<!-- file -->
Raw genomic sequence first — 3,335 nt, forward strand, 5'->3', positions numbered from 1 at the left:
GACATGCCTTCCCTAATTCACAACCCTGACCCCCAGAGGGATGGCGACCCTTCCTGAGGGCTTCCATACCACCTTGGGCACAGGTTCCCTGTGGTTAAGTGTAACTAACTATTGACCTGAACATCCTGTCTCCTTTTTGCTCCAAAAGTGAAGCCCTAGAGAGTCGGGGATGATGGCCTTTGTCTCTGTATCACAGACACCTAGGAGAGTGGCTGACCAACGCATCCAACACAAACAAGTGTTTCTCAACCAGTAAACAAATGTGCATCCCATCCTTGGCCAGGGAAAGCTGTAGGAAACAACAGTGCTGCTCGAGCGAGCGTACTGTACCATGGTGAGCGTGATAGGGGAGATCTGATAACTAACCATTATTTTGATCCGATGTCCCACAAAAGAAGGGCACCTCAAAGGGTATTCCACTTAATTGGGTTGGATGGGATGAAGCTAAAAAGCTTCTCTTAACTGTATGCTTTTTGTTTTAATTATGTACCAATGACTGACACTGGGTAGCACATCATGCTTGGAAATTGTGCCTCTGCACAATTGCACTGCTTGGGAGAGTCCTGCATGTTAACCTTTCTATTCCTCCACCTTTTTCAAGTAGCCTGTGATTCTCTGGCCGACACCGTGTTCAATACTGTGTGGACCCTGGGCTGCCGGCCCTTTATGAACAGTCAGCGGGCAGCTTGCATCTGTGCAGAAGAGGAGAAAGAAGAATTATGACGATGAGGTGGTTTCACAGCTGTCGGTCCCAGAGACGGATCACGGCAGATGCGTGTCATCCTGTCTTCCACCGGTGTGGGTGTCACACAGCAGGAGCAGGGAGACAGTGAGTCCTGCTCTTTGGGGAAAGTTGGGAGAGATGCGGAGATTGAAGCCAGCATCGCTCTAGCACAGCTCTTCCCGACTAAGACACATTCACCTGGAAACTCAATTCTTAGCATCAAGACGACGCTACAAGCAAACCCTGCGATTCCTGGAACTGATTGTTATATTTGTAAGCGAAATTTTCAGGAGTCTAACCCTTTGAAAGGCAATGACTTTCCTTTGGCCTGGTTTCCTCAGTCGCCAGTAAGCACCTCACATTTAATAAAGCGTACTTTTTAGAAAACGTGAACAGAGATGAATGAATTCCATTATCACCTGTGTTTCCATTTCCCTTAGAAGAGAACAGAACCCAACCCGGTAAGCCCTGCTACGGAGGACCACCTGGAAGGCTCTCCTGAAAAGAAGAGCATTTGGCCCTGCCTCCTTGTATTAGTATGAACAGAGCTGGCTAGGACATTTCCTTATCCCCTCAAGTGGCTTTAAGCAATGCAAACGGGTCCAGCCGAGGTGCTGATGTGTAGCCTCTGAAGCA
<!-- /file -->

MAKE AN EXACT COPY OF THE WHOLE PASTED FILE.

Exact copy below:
Raw genomic sequence first — 3,335 nt, forward strand, 5'->3', positions numbered from 1 at the left:
GACATGCCTTCCCTAATTCACAACCCTGACCCCCAGAGGGATGGCGACCCTTCCTGAGGGCTTCCATACCACCTTGGGCACAGGTTCCCTGTGGTTAAGTGTAACTAACTATTGACCTGAACATCCTGTCTCCTTTTTGCTCCAAAAGTGAAGCCCTAGAGAGTCGGGGATGATGGCCTTTGTCTCTGTATCACAGACACCTAGGAGAGTGGCTGACCAACGCATCCAACACAAACAAGTGTTTCTCAACCAGTAAACAAATGTGCATCCCATCCTTGGCCAGGGAAAGCTGTAGGAAACAACAGTGCTGCTCGAGCGAGCGTACTGTACCATGGTGAGCGTGATAGGGGAGATCTGATAACTAACCATTATTTTGATCCGATGTCCCACAAAAGAAGGGCACCTCAAAGGGTATTCCACTTAATTGGGTTGGATGGGATGAAGCTAAAAAGCTTCTCTTAACTGTATGCTTTTTGTTTTAATTATGTACCAATGACTGACACTGGGTAGCACATCATGCTTGGAAATTGTGCCTCTGCACAATTGCACTGCTTGGGAGAGTCCTGCATGTTAACCTTTCTATTCCTCCACCTTTTTCAAGTAGCCTGTGATTCTCTGGCCGACACCGTGTTCAATACTGTGTGGACCCTGGGCTGCCGGCCCTTTATGAACAGTCAGCGGGCAGCTTGCATCTGTGCAGAAGAGGAGAAAGAAGAATTATGACGATGAGGTGGTTTCACAGCTGTCGGTCCCAGAGACGGATCACGGCAGATGCGTGTCATCCTGTCTTCCACCGGTGTGGGTGTCACACAGCAGGAGCAGGGAGACAGTGAGTCCTGCTCTTTGGGGAAAGTTGGGAGAGATGCGGAGATTGAAGCCAGCATCGCTCTAGCACAGCTCTTCCCGACTAAGACACATTCACCTGGAAACTCAATTCTTAGCATCAAGACGACGCTACAAGCAAACCCTGCGATTCCTGGAACTGATTGTTATATTTGTAAGCGAAATTTTCAGGAGTCTAACCCTTTGAAAGGCAATGACTTTCCTTTGGCCTGGTTTCCTCAGTCGCCAGTAAGCACCTCACATTTAATAAAGCGTACTTTTTAGAAAACGTGAACAGAGATGAATGAATTCCATTATCACCTGTGTTTCCATTTCCCTTAGAAGAGAACAGAACCCAACCCGGTAAGCCCTGCTACGGAGGACCACCTGGAAGGCTCTCCTGAAAAGAAGAGCATTTGGCCCTGCCTCCTTGTATTAGTATGAACAGAGCTGGCTAGGACATTTCCTTATCCCCTCAAGTGGCTTTAAGCAATGCAAACGGGTCCAGCCGAGGTGCTGATGTGTAGCCTCTGAAGCA